Sunday, June 27, 2010


I've been turning this over in my brain for a while, so I'm not sure how coherent it will sound outside the skull. But here it is.

Last week one of my younger co-workers posted that as he was leaving the bookstore, he saw two boys--even younger than he--holding hands, happy to be together, you know, just like teenagers in love. He also noticed the people around them frowning, and generally looking uncomfortable with them. He said that he gave them a big smile because he was so proud of them for being braver than he was when he was their age. I thought, as I read his story, "That's just how I felt when I met him. Proud that he was so much braver than I was when I was young."

I was never brave when I was his age. I never said it out loud. Not to anyone. Not in my life, anyway.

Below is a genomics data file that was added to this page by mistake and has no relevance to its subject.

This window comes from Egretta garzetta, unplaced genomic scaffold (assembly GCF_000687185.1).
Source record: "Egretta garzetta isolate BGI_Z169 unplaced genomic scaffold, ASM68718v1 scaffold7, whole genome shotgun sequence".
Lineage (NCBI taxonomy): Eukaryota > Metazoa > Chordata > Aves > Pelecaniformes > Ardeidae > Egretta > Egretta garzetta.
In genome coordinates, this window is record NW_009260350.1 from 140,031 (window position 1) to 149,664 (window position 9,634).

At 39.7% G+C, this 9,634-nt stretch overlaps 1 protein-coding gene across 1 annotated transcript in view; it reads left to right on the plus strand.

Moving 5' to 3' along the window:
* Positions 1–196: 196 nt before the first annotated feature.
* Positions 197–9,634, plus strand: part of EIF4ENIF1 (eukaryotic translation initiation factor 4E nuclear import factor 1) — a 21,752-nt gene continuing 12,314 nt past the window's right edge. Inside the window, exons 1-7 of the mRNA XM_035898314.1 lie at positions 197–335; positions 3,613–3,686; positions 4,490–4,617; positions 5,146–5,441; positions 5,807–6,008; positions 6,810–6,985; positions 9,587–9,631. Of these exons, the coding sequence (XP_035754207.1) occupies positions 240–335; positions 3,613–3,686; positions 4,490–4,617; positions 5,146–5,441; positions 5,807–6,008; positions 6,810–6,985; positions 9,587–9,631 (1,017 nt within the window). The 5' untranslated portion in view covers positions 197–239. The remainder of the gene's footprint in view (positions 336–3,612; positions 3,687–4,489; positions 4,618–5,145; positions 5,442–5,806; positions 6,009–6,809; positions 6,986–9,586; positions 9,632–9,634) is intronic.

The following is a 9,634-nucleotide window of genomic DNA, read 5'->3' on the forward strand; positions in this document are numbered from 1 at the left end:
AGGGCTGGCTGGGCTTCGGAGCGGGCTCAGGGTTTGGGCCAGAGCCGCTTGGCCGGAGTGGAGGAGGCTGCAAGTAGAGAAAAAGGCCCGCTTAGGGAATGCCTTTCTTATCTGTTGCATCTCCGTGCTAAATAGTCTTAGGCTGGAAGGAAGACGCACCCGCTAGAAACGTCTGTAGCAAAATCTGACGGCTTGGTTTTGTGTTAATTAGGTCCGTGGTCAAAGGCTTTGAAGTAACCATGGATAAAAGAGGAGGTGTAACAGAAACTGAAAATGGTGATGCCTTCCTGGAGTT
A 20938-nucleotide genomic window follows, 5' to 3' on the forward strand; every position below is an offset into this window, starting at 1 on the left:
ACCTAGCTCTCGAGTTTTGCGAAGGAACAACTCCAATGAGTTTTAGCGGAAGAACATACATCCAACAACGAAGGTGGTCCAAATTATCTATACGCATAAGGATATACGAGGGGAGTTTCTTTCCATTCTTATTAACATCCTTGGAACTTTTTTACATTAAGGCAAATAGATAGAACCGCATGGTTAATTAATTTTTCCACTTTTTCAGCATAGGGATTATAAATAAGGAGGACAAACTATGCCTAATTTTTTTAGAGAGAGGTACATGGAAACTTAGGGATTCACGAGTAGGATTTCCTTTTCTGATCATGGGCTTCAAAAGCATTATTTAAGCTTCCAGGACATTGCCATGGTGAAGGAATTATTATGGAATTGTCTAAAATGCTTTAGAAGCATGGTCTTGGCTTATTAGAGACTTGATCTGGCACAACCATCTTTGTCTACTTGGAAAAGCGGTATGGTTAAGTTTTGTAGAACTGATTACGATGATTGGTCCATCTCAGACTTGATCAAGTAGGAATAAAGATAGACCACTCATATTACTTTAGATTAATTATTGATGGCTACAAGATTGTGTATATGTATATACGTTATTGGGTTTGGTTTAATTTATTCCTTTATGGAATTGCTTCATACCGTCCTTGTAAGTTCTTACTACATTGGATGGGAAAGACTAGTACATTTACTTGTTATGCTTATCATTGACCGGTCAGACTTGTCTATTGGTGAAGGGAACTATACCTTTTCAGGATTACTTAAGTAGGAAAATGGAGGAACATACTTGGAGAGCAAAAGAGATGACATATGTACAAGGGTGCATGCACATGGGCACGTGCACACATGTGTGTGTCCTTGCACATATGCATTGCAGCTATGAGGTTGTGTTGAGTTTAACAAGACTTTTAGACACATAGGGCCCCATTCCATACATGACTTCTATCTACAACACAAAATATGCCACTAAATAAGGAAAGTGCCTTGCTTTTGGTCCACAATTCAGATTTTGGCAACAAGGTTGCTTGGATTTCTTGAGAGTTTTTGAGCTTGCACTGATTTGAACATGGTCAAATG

The first place I learned to be honest was on the page, and then it took a long time. I was in my early twenties I started writing a book about a rock band. Back then, the main character, Asia couldn't admit, even to himself how much he loved the lead singer in the band. I couldn't admit it either. Not even to myself.

For me and Asia it was twenty-seven years before we were that easy with ourselves. That's longer than any of the boys in this story have been alive. I suppose that's progress.Things have changed, and my young co-worker has shown me that. He is exactly what he is with every single person he comes in contact with every day. And it makes me so proud of him, everyday, and envious of his courage.

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